Anzac Biscuits

April 22, 2015 § Leave a comment

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In honor of Anzac Day, which is on April 25, I decided to make Anzac biscuits! Anzac (Australian and New Zealand Army Corps) Day is a national holiday in Australia and New Zealand when soldiers from both countries who died in war are remembered for their military service.

During World War I, it was said that families and friends of the Anzacs made a firmer version of modern-day Anzac biscuits (biscuits: cookies to Americans) to ship to them. These biscuits were specifically made for the soldiers because they had a long shelf life, could be transported easily on boats, and were filling.

The recipe from Butter Baking that I used to make these biscuits are delicious and super quick to make! You probably have most, if not all, of the ingredients already in your pantry too. These cookies are made with: flour, rolled oats, coconut, sugar, butter, honey, salt, baking soda, and boiling water. These might be the easiest cookies you ever make!

I made these for my friend, Britt (check out her awesome pictures and witty humor on Tweet Pray Love), since I was staying with her in DC for the Cherry Blossom Festival a few weeks ago.

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From start to finish, these biscuits took less than an hour to make! Now that’s my idea of weeknight baking after a long day of classes and lab. Anzac biscuits are simple, humble treats but are so satisfying. Although you might be itching to brown the butter or add chocolate chips, I feel that part of this biscuit’s charm lies in its simplicity. The oats give the biscuit real substance and the coconut is a subtle undertone but provides a nice meatiness.

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Okay, okay, I couldn’t help myself either. I had some speculoos spread left from when I made Gooey Speculoos Butter Cake so I paired it with the Anzac biscuit. No regrets.

For my American friends, these biscuits are most similar to oatmeal cookies. Depending on your preference, they can be crisp on the outside and chewy on the inside or soft throughout. The former can be achieved by flattening the dough so it is fairly even with the baking sheet and then leaving them in the oven for a few additional minutes while the latter can be achieved by flattening the dough less and taking them out of the oven after barely turning golden brown. Either way, these cookies are delicious! Plus, oats in cookies means it’s acceptable to eat them for breakfast, right? Good, since I took a bite at 9:30 AM before heading to the Cherry Blossom Festival parade.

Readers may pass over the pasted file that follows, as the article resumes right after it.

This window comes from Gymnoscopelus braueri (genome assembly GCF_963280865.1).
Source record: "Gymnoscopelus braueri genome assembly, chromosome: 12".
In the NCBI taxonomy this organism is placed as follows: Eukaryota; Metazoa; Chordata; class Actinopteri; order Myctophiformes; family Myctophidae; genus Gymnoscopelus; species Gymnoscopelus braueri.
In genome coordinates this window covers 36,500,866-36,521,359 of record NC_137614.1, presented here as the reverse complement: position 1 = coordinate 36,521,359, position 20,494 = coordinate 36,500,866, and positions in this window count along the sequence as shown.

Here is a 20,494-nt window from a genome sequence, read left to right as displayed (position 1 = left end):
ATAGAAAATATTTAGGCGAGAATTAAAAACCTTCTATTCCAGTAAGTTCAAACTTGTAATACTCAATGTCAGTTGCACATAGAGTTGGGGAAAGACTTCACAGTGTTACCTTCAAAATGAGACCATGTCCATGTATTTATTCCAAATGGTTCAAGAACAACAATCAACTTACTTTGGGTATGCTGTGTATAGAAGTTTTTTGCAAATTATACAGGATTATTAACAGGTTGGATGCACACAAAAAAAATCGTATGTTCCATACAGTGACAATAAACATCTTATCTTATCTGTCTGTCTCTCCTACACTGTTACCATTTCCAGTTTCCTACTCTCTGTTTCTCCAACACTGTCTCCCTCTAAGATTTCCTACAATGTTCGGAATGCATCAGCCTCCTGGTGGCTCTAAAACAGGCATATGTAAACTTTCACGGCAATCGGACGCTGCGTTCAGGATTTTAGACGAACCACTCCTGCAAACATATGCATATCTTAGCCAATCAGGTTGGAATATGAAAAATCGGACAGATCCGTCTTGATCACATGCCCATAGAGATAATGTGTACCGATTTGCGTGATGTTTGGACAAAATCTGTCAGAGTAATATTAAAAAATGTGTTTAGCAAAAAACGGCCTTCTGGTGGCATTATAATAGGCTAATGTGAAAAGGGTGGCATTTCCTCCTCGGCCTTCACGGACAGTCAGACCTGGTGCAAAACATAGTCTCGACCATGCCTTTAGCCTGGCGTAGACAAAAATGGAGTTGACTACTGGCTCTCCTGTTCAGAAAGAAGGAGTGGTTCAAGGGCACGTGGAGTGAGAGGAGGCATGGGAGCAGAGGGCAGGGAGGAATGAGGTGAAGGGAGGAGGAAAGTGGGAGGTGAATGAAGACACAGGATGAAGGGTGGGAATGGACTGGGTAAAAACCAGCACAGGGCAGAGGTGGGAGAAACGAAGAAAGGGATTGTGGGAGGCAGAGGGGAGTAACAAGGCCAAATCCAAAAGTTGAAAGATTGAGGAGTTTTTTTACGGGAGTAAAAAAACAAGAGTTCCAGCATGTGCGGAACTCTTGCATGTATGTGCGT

anzac biscuits

Anzac Biscuits

Yield: About 24- 2.5 inch cookies

Adapted from Butter Baking

Ingredients:

  • 1 cup all-purpose flour
  • 1 cup rolled oats
  • 1 cup unsweetened shredded coconut *
  • 1 cup brown sugar *
  • 1/4 tsp salt
  • 1 stick unsalted butter, melted
  • 1 tbsp honey (golden syrup is traditionally used but honey works splendidly if you don’t have access to golden syrup)
  • 1 tsp baking soda
  • 2 tbsp boiling water

* I used sweetened shredded coconut since that is what I had on hand. To compensate, I used 3/4 cup brown sugar. The cookies were still a little sweet to my taste so if you use sweetened coconut, a suggestion is to reduce brown sugar amount to around 1/2 cup.

Directions:

Preheat oven to 350°F. Line two baking sheets with parchment paper.

In large bowl, combine flour, oats, coconut, brown sugar, and salt.

Add melted butter and honey and mix well with wooden spoon to incorporate.

In a small bowl, dissolve baking soda with boiling water.

Add baking soda mixture to mixture in large bowl. Mix with wooden spoon until just combined.

Scoop heaping tablespoons of dough and space approximately 2 inches apart on prepared baking sheets. Flatten balls of dough slightly to achieve a chewier cookie or flatten until very thin to achieve a crisper cookie.

Bake for 17-20 minutes, or until golden brown for crisper cookie or barely golden brown for softer cookie, rotating pans halfway through baking time.

Let cookies cool directly on baking sheet for 5-10 minutes. Transfer cookies from baking sheet to cooling rack to cool completely.

Store in airtight container.

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